News of Western Wahkiakum County and Naselle
August 13, 2020
Where It All Goes
Years ago I decided that I could save money by taking my trash to the KM Transfer Station. I saw all the recycle for glass, plastic, cardboard, etc. Although I was familiar with recycling, I wondered where all the rest of the trash went to. As a boy I was able to go to landfills and I was amazed at the tons of refuse that people throw away. What amazed me more was that there were people at the dump who picked through the trash looking for some kind of treasure to them. There is a saying that one man’s trash is another man’s treasure. This does not occur at the transfer station here, but I am always amazed at the things people throw away that are still useful. The question that came to me was where all the rest of the trash and garbage goes.
According to a report by World Bank, the world will generate approximately 2.6 trillion pounds of garbage this year. That is the equivalent to the weight of about 7,000 of New York City’s Empire State Building. The odd questions are what kind of trash is it and where does it all go? The response is that under half of it comes from organic waste, mainly from food, and most of it goes into landfills. The World Bank report also suggested that the typical person in a developed country creates about 2.6 pounds of garbage a day. The average American man weighing 175 pounds would yield his weight in trash every three months.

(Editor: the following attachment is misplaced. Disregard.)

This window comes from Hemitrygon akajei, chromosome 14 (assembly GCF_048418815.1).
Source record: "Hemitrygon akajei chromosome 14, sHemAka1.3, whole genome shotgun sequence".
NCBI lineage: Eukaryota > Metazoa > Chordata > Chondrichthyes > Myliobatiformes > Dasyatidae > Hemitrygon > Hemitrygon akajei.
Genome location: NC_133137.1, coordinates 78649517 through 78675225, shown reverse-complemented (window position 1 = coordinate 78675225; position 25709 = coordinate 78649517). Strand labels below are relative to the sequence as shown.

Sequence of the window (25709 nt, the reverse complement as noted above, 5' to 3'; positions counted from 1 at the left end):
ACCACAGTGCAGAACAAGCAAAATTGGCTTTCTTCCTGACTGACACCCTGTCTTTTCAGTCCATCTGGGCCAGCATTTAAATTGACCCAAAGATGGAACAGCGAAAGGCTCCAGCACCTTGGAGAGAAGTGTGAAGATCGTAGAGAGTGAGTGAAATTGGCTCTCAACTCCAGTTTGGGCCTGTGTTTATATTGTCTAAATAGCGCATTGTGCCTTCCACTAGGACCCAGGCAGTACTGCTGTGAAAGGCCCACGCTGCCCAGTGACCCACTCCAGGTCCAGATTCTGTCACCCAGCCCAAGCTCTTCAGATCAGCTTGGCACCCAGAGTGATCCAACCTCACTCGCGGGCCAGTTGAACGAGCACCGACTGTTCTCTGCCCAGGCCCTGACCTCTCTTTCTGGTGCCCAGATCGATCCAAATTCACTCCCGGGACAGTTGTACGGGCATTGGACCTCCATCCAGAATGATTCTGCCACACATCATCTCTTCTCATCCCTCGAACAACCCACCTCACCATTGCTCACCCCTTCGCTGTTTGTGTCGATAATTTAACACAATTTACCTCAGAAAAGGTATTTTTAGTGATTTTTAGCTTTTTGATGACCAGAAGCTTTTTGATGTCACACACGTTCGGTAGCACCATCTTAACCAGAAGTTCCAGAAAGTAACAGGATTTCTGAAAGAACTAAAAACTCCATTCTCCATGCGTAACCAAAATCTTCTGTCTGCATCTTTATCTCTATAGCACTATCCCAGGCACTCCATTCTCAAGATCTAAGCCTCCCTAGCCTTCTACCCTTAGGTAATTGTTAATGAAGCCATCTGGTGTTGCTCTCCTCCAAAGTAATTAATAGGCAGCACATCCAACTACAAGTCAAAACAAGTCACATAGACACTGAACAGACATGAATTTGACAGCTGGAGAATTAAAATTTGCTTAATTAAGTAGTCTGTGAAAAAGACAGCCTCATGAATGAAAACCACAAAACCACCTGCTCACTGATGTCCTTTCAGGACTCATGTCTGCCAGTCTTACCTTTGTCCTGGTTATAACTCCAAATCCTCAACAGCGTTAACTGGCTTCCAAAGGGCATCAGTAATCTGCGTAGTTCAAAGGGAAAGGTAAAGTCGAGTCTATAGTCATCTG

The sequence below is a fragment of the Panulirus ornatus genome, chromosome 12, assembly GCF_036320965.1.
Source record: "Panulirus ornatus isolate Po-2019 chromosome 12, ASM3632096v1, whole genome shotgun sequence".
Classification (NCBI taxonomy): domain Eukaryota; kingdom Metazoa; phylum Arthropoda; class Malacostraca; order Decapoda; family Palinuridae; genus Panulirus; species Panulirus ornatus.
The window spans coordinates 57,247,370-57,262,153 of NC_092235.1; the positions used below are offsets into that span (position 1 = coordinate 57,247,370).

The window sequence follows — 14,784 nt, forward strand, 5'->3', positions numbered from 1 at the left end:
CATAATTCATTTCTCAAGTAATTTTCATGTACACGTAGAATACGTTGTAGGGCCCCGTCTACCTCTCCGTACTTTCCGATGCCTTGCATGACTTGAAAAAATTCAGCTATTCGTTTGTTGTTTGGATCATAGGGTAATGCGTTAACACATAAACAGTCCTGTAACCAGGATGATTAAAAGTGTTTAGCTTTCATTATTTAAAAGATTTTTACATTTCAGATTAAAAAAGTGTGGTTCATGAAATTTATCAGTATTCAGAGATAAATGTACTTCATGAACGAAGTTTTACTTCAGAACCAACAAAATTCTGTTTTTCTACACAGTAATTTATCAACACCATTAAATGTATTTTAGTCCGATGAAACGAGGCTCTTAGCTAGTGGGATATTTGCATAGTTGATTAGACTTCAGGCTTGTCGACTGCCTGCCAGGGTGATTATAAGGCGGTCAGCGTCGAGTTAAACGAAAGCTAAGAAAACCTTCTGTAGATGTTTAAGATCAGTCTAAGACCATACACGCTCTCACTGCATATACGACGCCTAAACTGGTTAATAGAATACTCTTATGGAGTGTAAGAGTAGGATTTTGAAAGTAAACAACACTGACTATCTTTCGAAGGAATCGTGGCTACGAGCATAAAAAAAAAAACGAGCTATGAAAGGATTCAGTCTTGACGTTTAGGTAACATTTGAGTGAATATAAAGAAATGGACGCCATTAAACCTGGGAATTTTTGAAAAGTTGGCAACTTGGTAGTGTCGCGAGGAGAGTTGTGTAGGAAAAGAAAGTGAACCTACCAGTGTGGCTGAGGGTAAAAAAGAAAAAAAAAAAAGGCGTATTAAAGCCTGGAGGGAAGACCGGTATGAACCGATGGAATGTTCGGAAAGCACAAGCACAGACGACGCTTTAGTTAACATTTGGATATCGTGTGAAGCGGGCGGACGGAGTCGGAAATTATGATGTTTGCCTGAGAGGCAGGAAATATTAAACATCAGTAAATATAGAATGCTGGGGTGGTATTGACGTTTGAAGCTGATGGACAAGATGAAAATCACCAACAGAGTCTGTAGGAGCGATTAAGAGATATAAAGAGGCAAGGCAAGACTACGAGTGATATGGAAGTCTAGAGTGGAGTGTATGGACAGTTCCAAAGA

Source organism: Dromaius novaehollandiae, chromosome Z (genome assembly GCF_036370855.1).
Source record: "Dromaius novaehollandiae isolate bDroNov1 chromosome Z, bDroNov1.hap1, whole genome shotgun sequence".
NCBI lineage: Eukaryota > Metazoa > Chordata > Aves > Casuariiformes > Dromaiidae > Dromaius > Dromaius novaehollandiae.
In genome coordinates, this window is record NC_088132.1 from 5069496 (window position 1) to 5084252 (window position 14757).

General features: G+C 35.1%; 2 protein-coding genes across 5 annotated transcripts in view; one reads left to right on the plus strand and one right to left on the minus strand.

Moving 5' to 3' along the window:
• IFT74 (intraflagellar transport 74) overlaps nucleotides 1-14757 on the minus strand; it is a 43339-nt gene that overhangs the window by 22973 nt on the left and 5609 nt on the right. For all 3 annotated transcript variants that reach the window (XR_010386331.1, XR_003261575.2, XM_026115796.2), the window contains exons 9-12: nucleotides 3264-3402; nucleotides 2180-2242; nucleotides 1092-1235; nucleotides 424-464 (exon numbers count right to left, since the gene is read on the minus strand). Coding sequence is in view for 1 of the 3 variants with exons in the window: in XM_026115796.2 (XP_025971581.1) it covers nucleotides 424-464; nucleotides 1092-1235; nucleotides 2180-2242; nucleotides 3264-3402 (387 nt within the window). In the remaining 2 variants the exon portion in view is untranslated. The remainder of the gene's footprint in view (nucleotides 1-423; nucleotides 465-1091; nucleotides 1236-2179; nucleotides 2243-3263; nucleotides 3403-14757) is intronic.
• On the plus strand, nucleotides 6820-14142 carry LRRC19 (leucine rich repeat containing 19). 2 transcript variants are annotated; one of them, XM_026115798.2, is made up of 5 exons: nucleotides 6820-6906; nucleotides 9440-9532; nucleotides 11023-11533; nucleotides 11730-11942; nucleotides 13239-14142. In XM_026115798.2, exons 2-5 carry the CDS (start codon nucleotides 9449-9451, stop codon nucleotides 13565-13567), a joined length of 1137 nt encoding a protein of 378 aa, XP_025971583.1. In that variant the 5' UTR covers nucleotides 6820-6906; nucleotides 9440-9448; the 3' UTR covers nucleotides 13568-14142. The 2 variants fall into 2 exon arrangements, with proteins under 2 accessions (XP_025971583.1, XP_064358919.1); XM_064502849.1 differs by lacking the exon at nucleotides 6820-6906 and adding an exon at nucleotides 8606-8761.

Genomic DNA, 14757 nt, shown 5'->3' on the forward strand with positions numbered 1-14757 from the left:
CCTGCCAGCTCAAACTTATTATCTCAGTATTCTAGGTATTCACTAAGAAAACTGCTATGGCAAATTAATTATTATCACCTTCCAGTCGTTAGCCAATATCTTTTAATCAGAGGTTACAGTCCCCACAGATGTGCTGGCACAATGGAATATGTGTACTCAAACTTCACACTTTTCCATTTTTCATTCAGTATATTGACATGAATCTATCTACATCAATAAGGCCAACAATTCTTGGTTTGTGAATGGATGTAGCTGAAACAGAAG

Although the United States banned the dumping of trash in the ocean, there are still some countries that dump refuse in the ocean. There is a gargantuan area of rubbish floating in the Pacific Ocean that is jam-packed with far more rubbish than previously thought. This has intensified the unease that the world’s oceans are being progressively choked by trillions of pieces of plastic. This sprawling patch of waste spans 617,763 square miles. This is more than twice the size of France. It contains at least 79,000 tons of plastic. This mass of waste is many times larger than previous estimates. It will be quite a challenge to a team that will attempt to clean up the vast swath of the Pacific that has been named the Great Pacific garbage patch.
Surveys taken over two years conducted by boat and air found that pollution in the Pacific is increasing exponentially and is almost exclusively plastic. Micro plastics measuring less than 0.2 of an inch make up the bulk of the debris. It is estimated that over 200,000 tons of plastic is floating in this garbage patch. It is kept in an uneven shape by the churning ocean currents. At this present rate it has been estimated that by the year 2050 there will be more plastic in the oceans than fish. This is a good enough reason to recycle if the question has been answered where it all goes.
The Wahkiakum Lions Club is having their frozen berry sale again. These are locally grown berries quick frozen in ten pound containers. Orders must be in no later than August 19. You will be able to pick up your berries on August 29 at 10 a.m. at the Wahkiakum High School parking lot, Skamokawa Grange parking lot, or the Rosburg Store parking lot. Strawberries are $26 per container; raspberries are $32; marionberries are $25; blackberries are $22 and blueberries are $27. Make checks payable to Wahkiakum Lions Club. Send checks to Box 214, Skamokawa, WA. 98647. For more information, call 360-849-4003 or 360-795-3337.